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  • Diesel particulate filters – and the MOT In late September, a labour Peer in the House of Lords, Lord Berkeley, asked the Government...
  • As Testers know, Special Notice 3 0 2013 took effect on 26th June this year. It mandated a new way of measuring and recording brake...
  • Last summer the EU Commission, just a year after their last load of MOT revisions issued a proposed new ‘Regulation’ about MOT Testing....
  • Guess what currently appears to be an 'heinous' word in the motor trade vocabulary ********?It is a little word which often can be used to...
  • Transponders have been around for some time on vehicles, in 1994 Ford Motor company started to fit transponders to Fiestas, Transits,...
  • Over last Saturday’s leisurely breakfast, I was reading the motoring section of the Weekend Telegraph and was intrigued by a column’s...
  • MOT test lanes come in various shapes and sizes, which all change according to the dimensions of the garage and the class of vehicle/s the...
  • Do you know the distinction between a repaired part and a remanufactured part? Is reconditioned any better than refurbished? At every level...
  • About 15 years ago the police identified an increasing risk on the roads from affluent middle-aged men attempting to recapture their lost...
  • As we reported when the formal consultation for exempting classic vehicles from MOT Testing was published, the Government claims there’s...
  • Theoretically vehicle servicing should ensure the vehicle is maintained in accordance with the manufacturers' recommendations. But it's not...
 
Friday, 07 September 2012 13:58

MOT Test Lanes, Equipment and the possibility of becoming a VTS Featured

Written by

MOT test lanes come in various shapes and sizes, which all change according to the dimensions of the garage and the class of vehicle/s the Vehicle Testing Station (VTS) intends to test. The Vehicle and Operator Services Agency (VOSA) provides recommended layouts and test lane specifications for all classes of vehicle, in a document entitled "requirements for authorisation", which can be downloaded from: www.businesslink.gov.uk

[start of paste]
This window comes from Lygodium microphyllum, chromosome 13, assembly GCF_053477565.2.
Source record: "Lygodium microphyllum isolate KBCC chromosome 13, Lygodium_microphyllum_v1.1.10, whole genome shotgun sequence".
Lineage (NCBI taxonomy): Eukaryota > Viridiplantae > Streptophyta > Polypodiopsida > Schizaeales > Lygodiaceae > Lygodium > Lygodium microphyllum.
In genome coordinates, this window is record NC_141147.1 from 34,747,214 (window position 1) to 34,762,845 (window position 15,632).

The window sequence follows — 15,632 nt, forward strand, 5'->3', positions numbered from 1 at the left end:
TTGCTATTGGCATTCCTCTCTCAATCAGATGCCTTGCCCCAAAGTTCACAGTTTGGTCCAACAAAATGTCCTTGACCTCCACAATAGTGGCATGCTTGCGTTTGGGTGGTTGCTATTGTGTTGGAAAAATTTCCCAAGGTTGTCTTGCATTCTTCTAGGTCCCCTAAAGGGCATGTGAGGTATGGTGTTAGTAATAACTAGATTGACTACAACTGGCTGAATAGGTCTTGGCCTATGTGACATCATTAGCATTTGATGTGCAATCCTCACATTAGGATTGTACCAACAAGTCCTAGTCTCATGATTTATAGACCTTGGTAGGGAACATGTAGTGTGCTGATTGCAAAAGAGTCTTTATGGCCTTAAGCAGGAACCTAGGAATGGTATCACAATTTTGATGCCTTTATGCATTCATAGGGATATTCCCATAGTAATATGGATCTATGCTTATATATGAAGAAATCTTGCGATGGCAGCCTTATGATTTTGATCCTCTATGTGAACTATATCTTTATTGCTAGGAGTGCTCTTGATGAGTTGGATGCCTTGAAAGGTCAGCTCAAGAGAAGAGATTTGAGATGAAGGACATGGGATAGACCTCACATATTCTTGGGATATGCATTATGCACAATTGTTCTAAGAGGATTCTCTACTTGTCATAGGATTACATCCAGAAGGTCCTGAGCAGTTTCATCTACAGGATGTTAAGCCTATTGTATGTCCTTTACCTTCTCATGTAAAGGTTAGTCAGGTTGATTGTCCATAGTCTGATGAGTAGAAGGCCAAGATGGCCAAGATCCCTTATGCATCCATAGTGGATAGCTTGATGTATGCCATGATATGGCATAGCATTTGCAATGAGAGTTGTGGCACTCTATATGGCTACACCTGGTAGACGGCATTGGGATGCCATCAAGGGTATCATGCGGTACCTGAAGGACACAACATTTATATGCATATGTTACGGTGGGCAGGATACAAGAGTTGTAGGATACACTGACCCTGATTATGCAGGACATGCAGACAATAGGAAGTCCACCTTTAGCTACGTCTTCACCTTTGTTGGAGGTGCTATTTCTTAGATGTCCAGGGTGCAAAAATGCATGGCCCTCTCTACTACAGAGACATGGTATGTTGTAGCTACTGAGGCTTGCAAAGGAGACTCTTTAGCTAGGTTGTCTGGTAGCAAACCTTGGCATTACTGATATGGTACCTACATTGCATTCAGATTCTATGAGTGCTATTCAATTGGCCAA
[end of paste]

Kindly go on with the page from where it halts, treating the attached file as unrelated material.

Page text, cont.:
If you are thinking of applying to become a Vehicle Testing Station (VTS) all of the documents and application forms are available there. Simply go to the Businesslink web site, select "your business sector" then "transport and logistics"

However, please note that the specifications provided are the minimum test lane requirements for each class of vehicle. Meeting these minimum requirements will enable you to test most of the vehicles on the road in that class, but will not guaranty that you can physically test all of them. So be careful, if you intend to test a fleet of very large class-VII vans for example, it's worth checking that they fit into the test bay. Buying a class VII test bay does not mean that it will be able to test all class VII vehicles; it means that it meets the VOSA Class VII minimum requirements, so always check with your supplier who will be most likely be able to modify a standard lane to meet your requirements.

What type of lane?

Class IV and VII vehicles can be tested using a "standard test lane", a "one person test lane" (OPTL) or an "automated test lane" (ATL) all other classes can only be tested using a "standard test lane", so what's the difference? Well apart from the fact that a standard test lane requires a second person to act as an assistant, the only other difference is the level of equipment needed, for example a "standard test lane consists:

  • An inspection lift or pit
  • Jacking beam
  • Roller or plate brake tester
  • Headlamp beam setter
  • Exhaust gas analyser
  • Diesel smoke meter